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Published: Thursday, 8/12/2010

Bodanovich's 'What's Up, Doc?' sparkles on Blue-Ray

BY BRUCE DANCIS
McCLATCHY-TRIBUNE NEWS SERVICE

Ryan O'Neal is no Cary Grant. And despite the formidable talents of Barbra Streisand, no one will every confuse her with Katharine Hepburn. Yet in What's Up, Doc? Peter Bogdanovich's tribute to screwball comedies in general and Grant, Hepburn, and director Howard Hawks' Bringing Up Baby in particular, O'Neal and Streisand — and Bogdanovich — more than hold their own.

Bogdanovich was directing and producing What's Up, Doc? — out this week in a sparkling new Blu-ray edition from Warner Home Video ($24.98, rated G) — in late 1971 just as the glowing reviews for his breakthrough film, The Last Picture Show, were coming in. Those reviews really encouraged him, Bogdanovich says in his DVD audio commentary, which led to his having a great deal of fun while making his new comedy. (Streisand, in her own DVD scene-specific commentary, says that viewing The Last Picture Show before it was released convinced her to work with Bogdanovich.)

Before he became a movie director, Bogdanovich had been a film historian. He was enamored of the screwball comedies of the mid-1930s through the early '40s, quick-paced films made by some of Hollywood's best directors (Hawks, Leo McCarey, Preston Sturges, Frank Capra) that blended rapid-fire dialogue with sight gags and pratfalls. He wanted to make a modern-day screwball comedy in which a “square professor meets (a) daffy dame in the Bringing Up Baby tradition.”

What's Up, Doc? stars O'Neal (coming off his great success in the treacly Love Story) as Howard Bannister, an absent-minded professor of musicology whose work has something to do with Paleolithic rocks and prehistoric man. He's come to San Francisco with his bossy fiancee Eunice (Madeline Kahn in her memorable movie debut) to attend a musicologist convention where he is in competition to win a valuable grant from a foundation.

Meeting him in his hotel, and becoming instantly smitten, is Judy Maxwell (Streisand), a bright but flighty young woman of infinite intelligence, chutzpah, and imagination. She insinuates herself into Howard's dull life, causing chaos and turning his world, sometimes literally, upside-down.

Howard and Judy are both carrying identical plaid bags — his contains his prized rocks, hers has all of her belongings. Adding to the complications are two additional, and identical, plaid bags — one belongs to a Daniel Ellsberg-type character (Michael Murphy) who is carrying some top-secret documents like the Pentagon Papers, while the other contains the jewels of a rich woman (Mabel Albertson). Mistaken identity becomes the order of the day for the bags, as they are stolen, restolen, and exchanged throughout the hotel — where all the protagonists are conveniently staying. Judy furthers the identity swapping by claiming to be Howard's fiancee.

Bogdanovich brings everything to a rousing climax with a chase scene through the streets of San Francisco — a scene he claims accounted for one-fourth of the movie's $4 million budget. He certainly takes full advantage of his locale, as the chase carries O'Neal, Streisand, and viewers through Chinatown, the famed crooked Lombard Street, San Francisco Bay, and other notable landmarks.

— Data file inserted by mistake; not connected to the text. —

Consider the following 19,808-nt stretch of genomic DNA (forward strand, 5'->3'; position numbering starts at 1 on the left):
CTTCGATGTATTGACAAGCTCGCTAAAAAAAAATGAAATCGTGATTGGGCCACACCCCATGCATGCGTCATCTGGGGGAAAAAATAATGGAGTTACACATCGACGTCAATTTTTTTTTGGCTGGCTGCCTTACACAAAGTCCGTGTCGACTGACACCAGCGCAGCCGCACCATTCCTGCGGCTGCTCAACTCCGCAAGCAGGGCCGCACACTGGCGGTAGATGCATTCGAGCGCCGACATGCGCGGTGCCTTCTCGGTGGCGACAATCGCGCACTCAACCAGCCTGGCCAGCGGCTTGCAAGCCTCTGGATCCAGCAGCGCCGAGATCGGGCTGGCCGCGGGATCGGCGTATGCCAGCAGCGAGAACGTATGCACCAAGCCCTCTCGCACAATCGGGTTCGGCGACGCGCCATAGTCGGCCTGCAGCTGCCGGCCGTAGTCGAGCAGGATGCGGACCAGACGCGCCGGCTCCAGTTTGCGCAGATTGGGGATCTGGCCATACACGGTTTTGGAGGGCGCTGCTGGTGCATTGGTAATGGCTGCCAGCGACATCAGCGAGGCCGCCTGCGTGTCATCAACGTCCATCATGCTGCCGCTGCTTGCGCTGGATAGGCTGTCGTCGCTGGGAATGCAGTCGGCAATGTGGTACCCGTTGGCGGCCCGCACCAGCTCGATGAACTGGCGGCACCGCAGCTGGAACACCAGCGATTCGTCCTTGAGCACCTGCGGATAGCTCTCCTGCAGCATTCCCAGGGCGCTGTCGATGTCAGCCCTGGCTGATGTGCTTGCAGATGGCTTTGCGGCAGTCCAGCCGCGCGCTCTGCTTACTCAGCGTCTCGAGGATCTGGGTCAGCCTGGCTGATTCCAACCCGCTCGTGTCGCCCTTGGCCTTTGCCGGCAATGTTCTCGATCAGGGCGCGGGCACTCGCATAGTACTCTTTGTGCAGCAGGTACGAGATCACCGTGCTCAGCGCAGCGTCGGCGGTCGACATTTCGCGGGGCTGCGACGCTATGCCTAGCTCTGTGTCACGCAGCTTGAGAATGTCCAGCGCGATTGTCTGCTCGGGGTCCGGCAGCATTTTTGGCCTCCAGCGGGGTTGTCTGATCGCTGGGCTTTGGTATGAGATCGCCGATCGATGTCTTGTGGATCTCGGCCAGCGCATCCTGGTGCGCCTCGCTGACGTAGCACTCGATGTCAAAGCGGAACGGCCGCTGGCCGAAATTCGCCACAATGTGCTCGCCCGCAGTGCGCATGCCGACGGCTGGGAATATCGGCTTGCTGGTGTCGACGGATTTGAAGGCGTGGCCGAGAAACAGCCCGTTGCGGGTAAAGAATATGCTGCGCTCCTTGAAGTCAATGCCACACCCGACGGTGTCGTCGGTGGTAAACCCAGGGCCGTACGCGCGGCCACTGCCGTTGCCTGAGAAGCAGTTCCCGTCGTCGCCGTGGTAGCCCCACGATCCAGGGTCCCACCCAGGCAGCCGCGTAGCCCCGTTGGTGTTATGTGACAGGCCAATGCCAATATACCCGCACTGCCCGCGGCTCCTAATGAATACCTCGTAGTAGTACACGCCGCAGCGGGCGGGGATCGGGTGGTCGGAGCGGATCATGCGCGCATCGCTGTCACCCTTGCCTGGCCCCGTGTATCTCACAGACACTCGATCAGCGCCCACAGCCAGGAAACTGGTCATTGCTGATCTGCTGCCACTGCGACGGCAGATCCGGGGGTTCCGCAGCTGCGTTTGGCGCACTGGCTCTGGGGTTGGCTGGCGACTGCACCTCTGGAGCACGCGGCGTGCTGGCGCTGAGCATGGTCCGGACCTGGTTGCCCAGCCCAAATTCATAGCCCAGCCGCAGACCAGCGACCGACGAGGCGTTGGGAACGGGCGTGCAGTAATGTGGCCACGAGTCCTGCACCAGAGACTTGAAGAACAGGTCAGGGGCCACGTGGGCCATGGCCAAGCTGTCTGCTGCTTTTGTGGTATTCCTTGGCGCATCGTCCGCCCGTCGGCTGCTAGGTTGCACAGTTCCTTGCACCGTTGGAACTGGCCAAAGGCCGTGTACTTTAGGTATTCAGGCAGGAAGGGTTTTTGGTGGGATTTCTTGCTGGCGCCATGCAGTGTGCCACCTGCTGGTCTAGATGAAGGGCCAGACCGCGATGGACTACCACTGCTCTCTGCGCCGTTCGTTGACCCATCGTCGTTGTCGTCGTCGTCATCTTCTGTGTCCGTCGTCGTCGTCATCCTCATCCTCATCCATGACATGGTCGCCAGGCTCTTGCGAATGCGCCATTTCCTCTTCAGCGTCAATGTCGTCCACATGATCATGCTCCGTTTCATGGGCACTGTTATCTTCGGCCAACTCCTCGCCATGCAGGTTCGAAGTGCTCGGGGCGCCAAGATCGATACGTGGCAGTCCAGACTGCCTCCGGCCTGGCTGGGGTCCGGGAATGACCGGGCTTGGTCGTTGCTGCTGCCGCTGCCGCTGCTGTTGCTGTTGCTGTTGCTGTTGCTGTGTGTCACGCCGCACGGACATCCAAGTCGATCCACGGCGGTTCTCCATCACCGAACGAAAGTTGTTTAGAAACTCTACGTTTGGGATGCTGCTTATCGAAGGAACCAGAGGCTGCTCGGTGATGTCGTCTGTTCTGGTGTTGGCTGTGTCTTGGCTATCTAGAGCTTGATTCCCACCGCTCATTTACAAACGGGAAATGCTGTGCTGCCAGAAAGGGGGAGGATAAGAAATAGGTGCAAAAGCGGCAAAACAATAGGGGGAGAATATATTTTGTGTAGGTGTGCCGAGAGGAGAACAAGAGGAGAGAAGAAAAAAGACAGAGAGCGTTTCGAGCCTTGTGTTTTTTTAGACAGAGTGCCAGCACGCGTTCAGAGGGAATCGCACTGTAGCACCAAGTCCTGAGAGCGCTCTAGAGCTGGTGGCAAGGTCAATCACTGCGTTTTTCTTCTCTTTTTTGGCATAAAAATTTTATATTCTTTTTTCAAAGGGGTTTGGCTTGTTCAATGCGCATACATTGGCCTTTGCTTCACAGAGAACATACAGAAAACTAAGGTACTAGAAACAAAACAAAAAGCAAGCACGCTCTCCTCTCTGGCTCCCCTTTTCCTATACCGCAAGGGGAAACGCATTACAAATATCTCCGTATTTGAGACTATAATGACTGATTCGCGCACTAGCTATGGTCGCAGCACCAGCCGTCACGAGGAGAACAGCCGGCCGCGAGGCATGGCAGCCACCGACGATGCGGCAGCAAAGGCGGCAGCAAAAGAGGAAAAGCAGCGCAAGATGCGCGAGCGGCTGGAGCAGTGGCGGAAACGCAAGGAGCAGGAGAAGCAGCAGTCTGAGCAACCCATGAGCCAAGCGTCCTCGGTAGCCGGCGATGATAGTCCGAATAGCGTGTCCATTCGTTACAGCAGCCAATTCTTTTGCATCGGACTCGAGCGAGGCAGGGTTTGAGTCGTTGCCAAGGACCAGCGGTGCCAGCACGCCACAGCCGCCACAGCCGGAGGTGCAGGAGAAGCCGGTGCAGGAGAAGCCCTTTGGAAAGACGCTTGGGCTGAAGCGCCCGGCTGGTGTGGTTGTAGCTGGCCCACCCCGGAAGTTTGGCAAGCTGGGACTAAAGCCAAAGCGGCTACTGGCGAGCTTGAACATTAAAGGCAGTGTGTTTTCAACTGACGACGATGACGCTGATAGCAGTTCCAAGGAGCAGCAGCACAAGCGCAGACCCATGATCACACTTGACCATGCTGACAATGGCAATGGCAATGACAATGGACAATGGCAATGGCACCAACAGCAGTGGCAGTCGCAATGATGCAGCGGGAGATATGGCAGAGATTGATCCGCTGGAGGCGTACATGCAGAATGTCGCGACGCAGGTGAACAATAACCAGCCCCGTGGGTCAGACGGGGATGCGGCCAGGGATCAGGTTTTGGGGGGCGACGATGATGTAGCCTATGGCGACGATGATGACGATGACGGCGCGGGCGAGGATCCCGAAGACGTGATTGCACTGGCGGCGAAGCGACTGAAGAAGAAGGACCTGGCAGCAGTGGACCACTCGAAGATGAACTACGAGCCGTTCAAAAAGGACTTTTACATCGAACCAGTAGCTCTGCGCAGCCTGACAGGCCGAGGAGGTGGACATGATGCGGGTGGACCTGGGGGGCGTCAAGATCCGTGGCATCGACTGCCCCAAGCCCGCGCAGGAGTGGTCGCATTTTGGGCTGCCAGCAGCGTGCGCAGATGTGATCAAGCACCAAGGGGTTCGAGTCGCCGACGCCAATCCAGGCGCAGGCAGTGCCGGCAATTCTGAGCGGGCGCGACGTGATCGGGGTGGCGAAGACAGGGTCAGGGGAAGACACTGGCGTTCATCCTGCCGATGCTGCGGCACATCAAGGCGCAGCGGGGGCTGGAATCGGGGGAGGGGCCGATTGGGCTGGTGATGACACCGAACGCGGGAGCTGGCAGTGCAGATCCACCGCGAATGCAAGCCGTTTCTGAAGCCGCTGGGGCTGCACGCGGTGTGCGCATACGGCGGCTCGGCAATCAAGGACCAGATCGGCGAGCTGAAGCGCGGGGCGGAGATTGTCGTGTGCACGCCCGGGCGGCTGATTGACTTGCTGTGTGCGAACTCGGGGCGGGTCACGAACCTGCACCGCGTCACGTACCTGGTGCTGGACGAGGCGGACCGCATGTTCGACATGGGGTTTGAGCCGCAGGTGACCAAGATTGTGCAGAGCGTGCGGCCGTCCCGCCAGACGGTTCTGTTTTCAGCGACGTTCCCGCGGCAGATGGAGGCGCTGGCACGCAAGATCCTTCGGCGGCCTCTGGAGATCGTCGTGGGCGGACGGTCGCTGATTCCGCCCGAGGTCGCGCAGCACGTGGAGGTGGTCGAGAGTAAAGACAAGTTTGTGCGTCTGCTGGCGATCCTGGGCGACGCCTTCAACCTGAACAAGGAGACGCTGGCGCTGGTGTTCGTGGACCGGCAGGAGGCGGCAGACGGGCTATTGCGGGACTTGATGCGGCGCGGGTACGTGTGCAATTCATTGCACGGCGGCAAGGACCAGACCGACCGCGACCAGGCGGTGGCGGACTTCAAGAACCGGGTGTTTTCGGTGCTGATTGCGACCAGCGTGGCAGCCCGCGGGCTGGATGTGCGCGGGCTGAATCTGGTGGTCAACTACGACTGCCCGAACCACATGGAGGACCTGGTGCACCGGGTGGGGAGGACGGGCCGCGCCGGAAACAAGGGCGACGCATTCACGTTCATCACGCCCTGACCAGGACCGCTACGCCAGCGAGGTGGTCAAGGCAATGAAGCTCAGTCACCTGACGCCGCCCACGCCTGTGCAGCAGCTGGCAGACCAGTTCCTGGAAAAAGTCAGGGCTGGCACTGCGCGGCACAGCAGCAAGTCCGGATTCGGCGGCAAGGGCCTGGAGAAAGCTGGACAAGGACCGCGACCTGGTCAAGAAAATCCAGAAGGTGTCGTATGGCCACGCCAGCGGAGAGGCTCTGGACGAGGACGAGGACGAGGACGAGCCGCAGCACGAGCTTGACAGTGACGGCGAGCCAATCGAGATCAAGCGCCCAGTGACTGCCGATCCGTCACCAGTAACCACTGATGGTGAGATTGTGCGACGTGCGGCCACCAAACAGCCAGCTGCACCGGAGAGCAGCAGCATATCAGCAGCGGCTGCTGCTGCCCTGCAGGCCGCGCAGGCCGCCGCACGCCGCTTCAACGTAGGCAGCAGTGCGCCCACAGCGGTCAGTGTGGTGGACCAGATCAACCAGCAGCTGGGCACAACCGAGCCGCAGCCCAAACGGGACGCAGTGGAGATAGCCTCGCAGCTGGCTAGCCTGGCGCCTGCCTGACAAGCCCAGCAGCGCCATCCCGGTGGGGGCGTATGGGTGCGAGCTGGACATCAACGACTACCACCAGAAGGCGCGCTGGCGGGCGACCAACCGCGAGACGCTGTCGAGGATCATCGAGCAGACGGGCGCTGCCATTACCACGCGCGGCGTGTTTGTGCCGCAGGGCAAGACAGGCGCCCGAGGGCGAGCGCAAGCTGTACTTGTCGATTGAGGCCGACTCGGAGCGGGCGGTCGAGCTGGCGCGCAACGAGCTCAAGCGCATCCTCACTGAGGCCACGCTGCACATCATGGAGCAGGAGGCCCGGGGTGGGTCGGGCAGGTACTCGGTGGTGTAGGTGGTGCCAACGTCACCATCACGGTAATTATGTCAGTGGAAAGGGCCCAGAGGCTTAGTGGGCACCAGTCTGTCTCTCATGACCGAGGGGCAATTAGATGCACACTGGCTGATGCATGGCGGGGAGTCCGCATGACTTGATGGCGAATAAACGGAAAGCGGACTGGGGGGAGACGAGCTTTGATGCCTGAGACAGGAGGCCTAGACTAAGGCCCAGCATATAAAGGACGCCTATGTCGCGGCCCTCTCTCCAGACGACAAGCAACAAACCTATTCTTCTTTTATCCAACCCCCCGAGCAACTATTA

In the hands of a less-skilled director, What's Up, Doc? could have been too much of a Hollywood in-joke, as Bogdanovich sprinkles his film with sight gags that recall his favorite old films and other references to past movies and directors. But in this case they're clever enough to be enjoyed by film buffs while being so unobtrusive that they'll fly harmlessly over the heads of those who don't get them.

O'Neal, playing against type, reveals considerable charm as the boring guy whose life is overturned by hurricane Judy, while Streisand is so adorable and sexy that it isn't hard to believe Howard might find her to be an irresistible force. And Kahn is a scene-stealer throughout, every facial tick and vocal blip becoming more hilarious as Eunice deteriorates while the film progresses.

Bogdanovich says in his commentary that he arranged a meeting between O'Neal and Grant before filming started so that O'Neal could perhaps absorb some of the master's mannerisms and learn from his wisdom. According to the director, Grant's only advice to O'Neal was that he wear silk underpants during the filming — which O'Neal did.

Bogdanovich's DVD commentaries are usually among the best in the business, and he doesn't disappoint here. He's funny and informative, and when he name-drops Howard Hawks, John Ford, or some other movie notable, his remarks come across as useful information rather than self-serving bragging.

Streisand, on the other hand, offers little besides platitudes and short accolades for her fellow actors and members of the crew in her short, scene-specific commentary.

The DVD includes a brief documentary, Screwball Comedies ... Remember Them? that is basically an 8-minute promo for What's Up, Doc? But the movie trailer is better than most. It's worth watching for its blend of shots from the movie with behind-the-scenes looks at Bogdanovich rehearsing his cast.

As for the Blu-ray upgrade, it makes San Francisco look as gorgeous as it is in what we humorously call real life.



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